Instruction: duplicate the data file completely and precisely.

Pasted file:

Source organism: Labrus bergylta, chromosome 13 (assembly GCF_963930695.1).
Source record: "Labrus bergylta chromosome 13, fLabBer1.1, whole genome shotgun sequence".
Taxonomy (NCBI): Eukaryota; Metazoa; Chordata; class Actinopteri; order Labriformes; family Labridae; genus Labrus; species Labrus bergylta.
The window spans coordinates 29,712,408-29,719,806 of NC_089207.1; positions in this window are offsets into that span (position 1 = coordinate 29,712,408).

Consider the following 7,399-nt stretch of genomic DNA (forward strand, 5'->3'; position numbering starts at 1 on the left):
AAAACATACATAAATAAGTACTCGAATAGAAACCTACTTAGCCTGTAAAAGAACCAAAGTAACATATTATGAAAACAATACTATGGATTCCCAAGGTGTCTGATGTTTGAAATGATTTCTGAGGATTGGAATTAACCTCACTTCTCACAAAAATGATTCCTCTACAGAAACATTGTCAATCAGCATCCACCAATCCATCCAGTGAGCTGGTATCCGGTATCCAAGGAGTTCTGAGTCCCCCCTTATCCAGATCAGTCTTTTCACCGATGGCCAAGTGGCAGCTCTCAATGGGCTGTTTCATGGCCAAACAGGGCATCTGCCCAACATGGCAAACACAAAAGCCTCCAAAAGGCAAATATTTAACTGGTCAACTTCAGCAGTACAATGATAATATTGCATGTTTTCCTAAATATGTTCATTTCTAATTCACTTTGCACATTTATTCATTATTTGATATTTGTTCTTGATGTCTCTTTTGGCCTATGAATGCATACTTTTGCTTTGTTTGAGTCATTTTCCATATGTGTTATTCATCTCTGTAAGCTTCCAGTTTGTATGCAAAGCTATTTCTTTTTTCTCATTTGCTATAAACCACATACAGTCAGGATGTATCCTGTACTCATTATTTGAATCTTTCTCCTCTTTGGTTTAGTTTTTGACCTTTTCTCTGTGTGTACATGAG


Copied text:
Source organism: Labrus bergylta, chromosome 13 (assembly GCF_963930695.1).
Source record: "Labrus bergylta chromosome 13, fLabBer1.1, whole genome shotgun sequence".
Taxonomy (NCBI): Eukaryota; Metazoa; Chordata; class Actinopteri; order Labriformes; family Labridae; genus Labrus; species Labrus bergylta.
The window spans coordinates 29,712,408-29,719,806 of NC_089207.1; positions in this window are offsets into that span (position 1 = coordinate 29,712,408).

Consider the following 7,399-nt stretch of genomic DNA (forward strand, 5'->3'; position numbering starts at 1 on the left):
AAAACATACATAAATAAGTACTCGAATAGAAACCTACTTAGCCTGTAAAAGAACCAAAGTAACATATTATGAAAACAATACTATGGATTCCCAAGGTGTCTGATGTTTGAAATGATTTCTGAGGATTGGAATTAACCTCACTTCTCACAAAAATGATTCCTCTACAGAAACATTGTCAATCAGCATCCACCAATCCATCCAGTGAGCTGGTATCCGGTATCCAAGGAGTTCTGAGTCCCCCCTTATCCAGATCAGTCTTTTCACCGATGGCCAAGTGGCAGCTCTCAATGGGCTGTTTCATGGCCAAACAGGGCATCTGCCCAACATGGCAAACACAAAAGCCTCCAAAAGGCAAATATTTAACTGGTCAACTTCAGCAGTACAATGATAATATTGCATGTTTTCCTAAATATGTTCATTTCTAATTCACTTTGCACATTTATTCATTATTTGATATTTGTTCTTGATGTCTCTTTTGGCCTATGAATGCATACTTTTGCTTTGTTTGAGTCATTTTCCATATGTGTTATTCATCTCTGTAAGCTTCCAGTTTGTATGCAAAGCTATTTCTTTTTTCTCATTTGCTATAAACCACATACAGTCAGGATGTATCCTGTACTCATTATTTGAATCTTTCTCCTCTTTGGTTTAGTTTTTGACCTTTTCTCTGTGTGTACATGAG